The S&P 500 and the Dow rose to record highs on Monday, led by gains in bank stocks, after Republican-led efforts to slash corporate tax rates cleared a major hurdle.
The Nasdaq, however, fell, as investors looked away from best-performing technology sector to pick industrials, consumer discretionary and financial stocks.
Bank of America rose as much as 3.9 percent to hit a near-decade high of $29.2, while Boeing shares hit an all-time high at $281.83, gaining 3.9 percent.
“Financials should benefit from not only tax reform but as we start to see rates move higher, their interest margins become more profitable,” said Emily Roland, head of investment research at John Hancock Investments in Boston.
“We’re seeing some rotation away from technology stocks, which is likely due for a breather, into financial stocks and we expect to see that continue,” Roland said.
Technology has been the best performing S&P index this year, rising about 34 percent. However, of late, tech stocks have been falling out of favor, posting losses in three of the past five sessions.
At 12:45 p.m. ET, the Dow Jones Industrial Average was up 187.84 points, or 0.78 percent, at 24,419.43 and the S&P 500 was up 12.15 points, or 0.46 percent, at 2,654.37.
The Nasdaq Composite fell 0.32 percent to 6,825.66, led by Microsoft’s 2.5 percent loss.
The Senate on Saturday approved their version of a tax bill in a narrow 51-49 vote.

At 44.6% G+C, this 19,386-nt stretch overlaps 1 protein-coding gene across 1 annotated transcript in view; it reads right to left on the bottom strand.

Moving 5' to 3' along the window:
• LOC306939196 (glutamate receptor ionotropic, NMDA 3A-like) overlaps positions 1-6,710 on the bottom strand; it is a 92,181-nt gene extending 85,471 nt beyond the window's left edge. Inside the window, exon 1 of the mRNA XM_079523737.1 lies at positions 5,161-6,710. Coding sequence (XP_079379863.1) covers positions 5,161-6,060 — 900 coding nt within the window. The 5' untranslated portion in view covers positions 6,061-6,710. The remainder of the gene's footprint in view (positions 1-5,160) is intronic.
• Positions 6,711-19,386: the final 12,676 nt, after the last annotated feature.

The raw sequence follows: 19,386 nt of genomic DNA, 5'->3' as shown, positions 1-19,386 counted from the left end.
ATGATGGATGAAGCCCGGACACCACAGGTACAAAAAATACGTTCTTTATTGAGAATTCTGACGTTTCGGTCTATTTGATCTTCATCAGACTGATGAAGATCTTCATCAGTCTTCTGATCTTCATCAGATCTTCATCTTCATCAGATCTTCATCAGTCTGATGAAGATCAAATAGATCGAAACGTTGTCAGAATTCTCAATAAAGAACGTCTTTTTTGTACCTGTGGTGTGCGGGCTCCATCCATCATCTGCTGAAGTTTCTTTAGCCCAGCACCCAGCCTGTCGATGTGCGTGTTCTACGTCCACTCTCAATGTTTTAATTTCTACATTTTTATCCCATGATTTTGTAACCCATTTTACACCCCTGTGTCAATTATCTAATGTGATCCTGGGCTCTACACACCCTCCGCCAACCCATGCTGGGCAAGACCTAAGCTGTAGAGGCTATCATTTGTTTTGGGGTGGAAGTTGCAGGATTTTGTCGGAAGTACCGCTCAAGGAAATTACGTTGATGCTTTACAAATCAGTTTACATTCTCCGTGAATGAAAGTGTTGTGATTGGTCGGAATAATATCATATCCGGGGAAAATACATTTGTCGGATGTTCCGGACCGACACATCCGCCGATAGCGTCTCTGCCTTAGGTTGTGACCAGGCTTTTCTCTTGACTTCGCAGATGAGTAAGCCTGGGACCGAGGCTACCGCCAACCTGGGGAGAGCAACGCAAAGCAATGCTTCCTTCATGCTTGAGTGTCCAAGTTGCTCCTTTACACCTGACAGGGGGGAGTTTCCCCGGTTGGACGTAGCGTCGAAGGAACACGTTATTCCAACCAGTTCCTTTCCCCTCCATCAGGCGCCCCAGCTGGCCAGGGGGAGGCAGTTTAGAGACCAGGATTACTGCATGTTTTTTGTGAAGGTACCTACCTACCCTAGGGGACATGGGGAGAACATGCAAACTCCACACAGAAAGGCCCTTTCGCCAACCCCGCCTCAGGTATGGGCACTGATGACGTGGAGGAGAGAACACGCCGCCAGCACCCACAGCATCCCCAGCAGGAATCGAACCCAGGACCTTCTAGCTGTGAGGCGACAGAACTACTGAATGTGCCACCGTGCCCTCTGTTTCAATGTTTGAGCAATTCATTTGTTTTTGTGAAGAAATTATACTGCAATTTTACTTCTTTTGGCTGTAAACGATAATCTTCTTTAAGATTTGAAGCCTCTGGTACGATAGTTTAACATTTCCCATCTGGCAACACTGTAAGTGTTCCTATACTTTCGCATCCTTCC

Once the Senate and House of Representatives reconcile their respective versions of the legislation, the resulting bill could cut corporate tax rates to 20 percent from 35 percent.
The S&P 500 has risen about 18 percent this year on strong corporate earnings and solid economic growth as well as on the hope that Pres. Trump’s agenda of corporate tax cuts and looser regulations could come through.
Media stocks rose after the Financial Times reported that Twenty-first Century Fox had resumed talks to potentially sell most of its assets to Walt Disney.
Disney rose about 4.5 percent, Fox 3.7 percent and Viacom 4 percent.
Comcast rose about 4 percent after its chief financial officer provided upbeat subscription forecast for the year.
The stocks helped the consumer discretionary index gain about 1.5 percent.
CVS Health shares were down about 5 percent after the company agreed to buy Aetna for $69 billion in the year’s largest corporate acquisition. Aetna shares were down marginally.
Advancing issues outnumbered decliners on the NYSE by 1,790 to 1,068. On the Nasdaq, 1,611 issues rose and 1,297 fell.